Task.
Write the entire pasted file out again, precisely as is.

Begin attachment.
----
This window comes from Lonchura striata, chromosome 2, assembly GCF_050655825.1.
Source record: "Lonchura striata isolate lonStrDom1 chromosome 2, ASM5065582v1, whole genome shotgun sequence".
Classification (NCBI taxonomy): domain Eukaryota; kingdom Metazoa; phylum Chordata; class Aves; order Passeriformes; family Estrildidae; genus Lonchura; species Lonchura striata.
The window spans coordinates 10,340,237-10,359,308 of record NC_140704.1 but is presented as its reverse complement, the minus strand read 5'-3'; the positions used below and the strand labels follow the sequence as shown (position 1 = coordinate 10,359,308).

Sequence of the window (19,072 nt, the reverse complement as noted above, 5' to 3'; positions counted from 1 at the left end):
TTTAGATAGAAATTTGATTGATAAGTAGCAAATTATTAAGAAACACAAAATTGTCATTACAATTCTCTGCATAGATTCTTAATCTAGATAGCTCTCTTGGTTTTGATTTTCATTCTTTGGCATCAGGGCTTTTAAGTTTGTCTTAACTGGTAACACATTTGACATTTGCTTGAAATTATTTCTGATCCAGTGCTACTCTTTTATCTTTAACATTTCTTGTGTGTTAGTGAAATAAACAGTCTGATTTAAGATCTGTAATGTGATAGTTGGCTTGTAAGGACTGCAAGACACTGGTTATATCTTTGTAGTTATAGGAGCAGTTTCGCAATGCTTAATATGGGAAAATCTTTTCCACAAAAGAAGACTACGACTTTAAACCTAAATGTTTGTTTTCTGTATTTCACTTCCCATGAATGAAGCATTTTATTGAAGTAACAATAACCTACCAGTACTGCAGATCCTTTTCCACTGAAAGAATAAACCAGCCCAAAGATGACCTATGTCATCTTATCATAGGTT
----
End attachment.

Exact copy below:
This window comes from Lonchura striata, chromosome 2, assembly GCF_050655825.1.
Source record: "Lonchura striata isolate lonStrDom1 chromosome 2, ASM5065582v1, whole genome shotgun sequence".
Classification (NCBI taxonomy): domain Eukaryota; kingdom Metazoa; phylum Chordata; class Aves; order Passeriformes; family Estrildidae; genus Lonchura; species Lonchura striata.
The window spans coordinates 10,340,237-10,359,308 of record NC_140704.1 but is presented as its reverse complement, the minus strand read 5'-3'; the positions used below and the strand labels follow the sequence as shown (position 1 = coordinate 10,359,308).

Sequence of the window (19,072 nt, the reverse complement as noted above, 5' to 3'; positions counted from 1 at the left end):
TTTAGATAGAAATTTGATTGATAAGTAGCAAATTATTAAGAAACACAAAATTGTCATTACAATTCTCTGCATAGATTCTTAATCTAGATAGCTCTCTTGGTTTTGATTTTCATTCTTTGGCATCAGGGCTTTTAAGTTTGTCTTAACTGGTAACACATTTGACATTTGCTTGAAATTATTTCTGATCCAGTGCTACTCTTTTATCTTTAACATTTCTTGTGTGTTAGTGAAATAAACAGTCTGATTTAAGATCTGTAATGTGATAGTTGGCTTGTAAGGACTGCAAGACACTGGTTATATCTTTGTAGTTATAGGAGCAGTTTCGCAATGCTTAATATGGGAAAATCTTTTCCACAAAAGAAGACTACGACTTTAAACCTAAATGTTTGTTTTCTGTATTTCACTTCCCATGAATGAAGCATTTTATTGAAGTAACAATAACCTACCAGTACTGCAGATCCTTTTCCACTGAAAGAATAAACCAGCCCAAAGATGACCTATGTCATCTTATCATAGGTT